A holiday. That was the first thing his mind settled on. Everyone was somewhere celebrating something. He didn’t bother at that early stage to wonder why cars were still nosed into slots with overdue parking meters.
Well, if he couldn’t get a fresh brownie from Julia Robertson then he might as well start visiting with his customers. He decided to start with Tom Greenburg, the manager of Nib’s Ribs. Nib’s was a very popular place in Shasta. Ribs weren’t a common menu item to these people, so eating at Nib’s was akin to eating something exotic like Chinese or Mexican. It was eating Southern.
Chipper decided to walk the six blocks instead of going back for his car. He didn’t use a laptop computer or an app on his phone for taking orders. Instead, he kept a small spiral notepad and a Bic pen in his pocket. His only concession to modern life was an iPhone and that was only so his customers could call in orders if they forgot something when he stopped by. He didn’t carry a sample case, either. The American Restaurant Supply Company catalog was two inches thick. A sample case would have been the size of a freight truck. Instead, he had the catalog memorized and the vocal talents to describe every item in mouth watering detail.
He stopped after three blocks to wait for the Walk sign and it finally occurred to him that he had passed five or six stores, all with plate glass windows, and hadn’t seen a single soul. What scared him, though, were the notes. He had seen them from the corner of his eye, not really paying attention, but the back of your mind had a way of pushing things forward when you were in trouble and right then he could see all those hand lettered signs on the doors of all those businesses.
He didn’t have to go back and read them – That part of his mind, the primitive part that knows about the dark, was quite sure what each of them said – but he did go back. The front of his mind, the part that new about electric lights and telephones and fire, had to see for itself.
“Help yourself,” each one said. “Gone to Green Hills.”
A shock of panic went through him, sweaty and ambiguous, and he started looking around. Down the side streets, up ahead. Behind him. Empty streets. Cars parked. It was maddening. Cars were parked everywhere but not a single person in any of them. He stopped himself, took out his handkerchief and wiped the perspiration from his face. “Green Hills,” he said with a little laugh. “They’re just all gone off to Green Hills.”
And that probably would have been enough except for that nagging two word sentence that every note opened with: Help Yourself. At first, he had thought it meant they would be back soon, but now he realized the opposite was true. Who would leave their store unlocked with a note offering every bit of merchandise for the taking if they were planning to come back?
He turned down the side street, Nib’s Ribs now forgotten, and started into a jog. It was hot, the sun had an unobstructed view of the street at this hour of the day, and he immediately began to sweat under his arms and around his neck. He didn’t care. He wanted to get to those houses that crowded around downtown. He had to get to people. Someone. Anyone.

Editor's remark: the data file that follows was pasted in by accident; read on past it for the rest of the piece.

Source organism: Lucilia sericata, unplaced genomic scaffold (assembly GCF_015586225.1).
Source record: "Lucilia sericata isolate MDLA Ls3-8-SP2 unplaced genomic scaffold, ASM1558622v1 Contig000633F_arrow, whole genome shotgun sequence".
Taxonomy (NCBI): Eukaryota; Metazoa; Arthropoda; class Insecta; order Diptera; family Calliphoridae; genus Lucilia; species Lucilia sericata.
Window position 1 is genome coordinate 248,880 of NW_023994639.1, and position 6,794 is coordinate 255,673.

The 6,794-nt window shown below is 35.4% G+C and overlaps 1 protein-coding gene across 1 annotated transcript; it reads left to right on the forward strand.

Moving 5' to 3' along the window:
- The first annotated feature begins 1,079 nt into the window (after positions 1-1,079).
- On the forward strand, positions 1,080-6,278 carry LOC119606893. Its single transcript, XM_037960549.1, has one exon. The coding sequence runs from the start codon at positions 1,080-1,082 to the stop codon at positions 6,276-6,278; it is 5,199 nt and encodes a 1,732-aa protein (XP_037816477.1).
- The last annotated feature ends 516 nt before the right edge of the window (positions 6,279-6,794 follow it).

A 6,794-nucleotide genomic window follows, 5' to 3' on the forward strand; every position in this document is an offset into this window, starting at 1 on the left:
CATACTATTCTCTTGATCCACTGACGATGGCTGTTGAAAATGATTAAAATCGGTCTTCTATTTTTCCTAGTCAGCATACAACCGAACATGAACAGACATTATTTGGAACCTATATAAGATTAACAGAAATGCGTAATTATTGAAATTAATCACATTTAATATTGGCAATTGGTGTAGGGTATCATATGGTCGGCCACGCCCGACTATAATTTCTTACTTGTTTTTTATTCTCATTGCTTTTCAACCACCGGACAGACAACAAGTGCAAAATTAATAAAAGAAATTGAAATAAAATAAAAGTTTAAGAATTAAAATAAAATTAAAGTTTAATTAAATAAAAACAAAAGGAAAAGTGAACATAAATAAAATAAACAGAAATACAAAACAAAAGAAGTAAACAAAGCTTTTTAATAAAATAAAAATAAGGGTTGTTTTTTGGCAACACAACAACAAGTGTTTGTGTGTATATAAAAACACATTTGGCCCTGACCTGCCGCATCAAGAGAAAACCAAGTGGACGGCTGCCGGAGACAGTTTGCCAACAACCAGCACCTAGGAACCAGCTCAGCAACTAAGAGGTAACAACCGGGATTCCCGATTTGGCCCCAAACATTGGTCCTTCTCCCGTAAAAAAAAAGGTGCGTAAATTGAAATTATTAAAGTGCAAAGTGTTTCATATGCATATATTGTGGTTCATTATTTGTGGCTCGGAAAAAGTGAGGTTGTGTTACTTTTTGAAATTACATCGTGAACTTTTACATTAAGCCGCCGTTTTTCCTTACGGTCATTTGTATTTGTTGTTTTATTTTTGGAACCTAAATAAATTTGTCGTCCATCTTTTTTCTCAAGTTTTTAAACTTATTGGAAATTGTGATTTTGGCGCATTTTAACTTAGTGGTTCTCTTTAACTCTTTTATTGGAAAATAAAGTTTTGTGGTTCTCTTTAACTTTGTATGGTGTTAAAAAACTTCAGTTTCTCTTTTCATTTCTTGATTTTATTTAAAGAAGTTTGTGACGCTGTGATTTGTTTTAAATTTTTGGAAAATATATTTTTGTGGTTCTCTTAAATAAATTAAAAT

He came to the place where the shade trees covered the street and slowed down to cool off in the shadows – there was a pleasant breeze blowing then, cool and dry – and turned up the first walk he came to. This led him to a large brick home with Victorian gables and a screen porch that ran all the way down one side. There was a detached garage in the back and a driveway that was little more than a pair of concrete strips.
He banged on the screen door and then knocked a little lighter, trying to calm the rising panic. That was what scared him now: the shapeless black shadow climbing fist over fist up his spine. He couldn’t even put a finger on what terrified him so. He just knew that he was afraid.
No one answered, so he called through the screen door. “Hello? Hello, in the house!”
Silence. Not even a dog came to check out the noise. He darted off the steps and ran next door to another brick house in the cool of spreading shade trees. He banged on the screen door and got nothing. The doorbell. He ran around to the front door and pressed the small, lighted button set into the brick. He could hear it Ding Dong faintly inside. Footsteps? Did he hear footsteps? His heart began to beat a little faster, fear and hope mixed together. “Hello?”
No, it had been branches against the shingles he had heard. Off to the next house, running faster now, out of breath. No one home. And the next: no one home. And the next: still no one.
He went to the front door of the last house and didn’t bother to knock. He just turned the knob and pushed it open – knowing with a terrible certainty that it would be unlocked. It was cold inside the house. The nicer homes down here had air conditioning and they, by God, used it.
The living room was dark, filled with tasteful colonial furniture he associated with grandmothers and dowager aunts. There was a phone table in the front hall and next to it a message pad. He saw it and wanted to run outside. He thought he might be able to forget having seen it if he ran out right then but it was no use. It was there, it was real, he had to look at it. Had to touch it.
Someone had written Green Hills over and over on it. At first, the script was smooth and looping as though someone had been writing with an idle hand while on the phone or thinking about something else. Half way down the page the script became a little more intense. The loops tightened and the letters leaned forward as if they intended to march off the page. Maybe they were heading to Green Hills, too.
He didn’t want to turn the page, had a terrible feeling about what he would see, but did it anyway. Yes, the second page was worse. The script became manic, the letters pressed tightly together, leaning at a dangerous slant.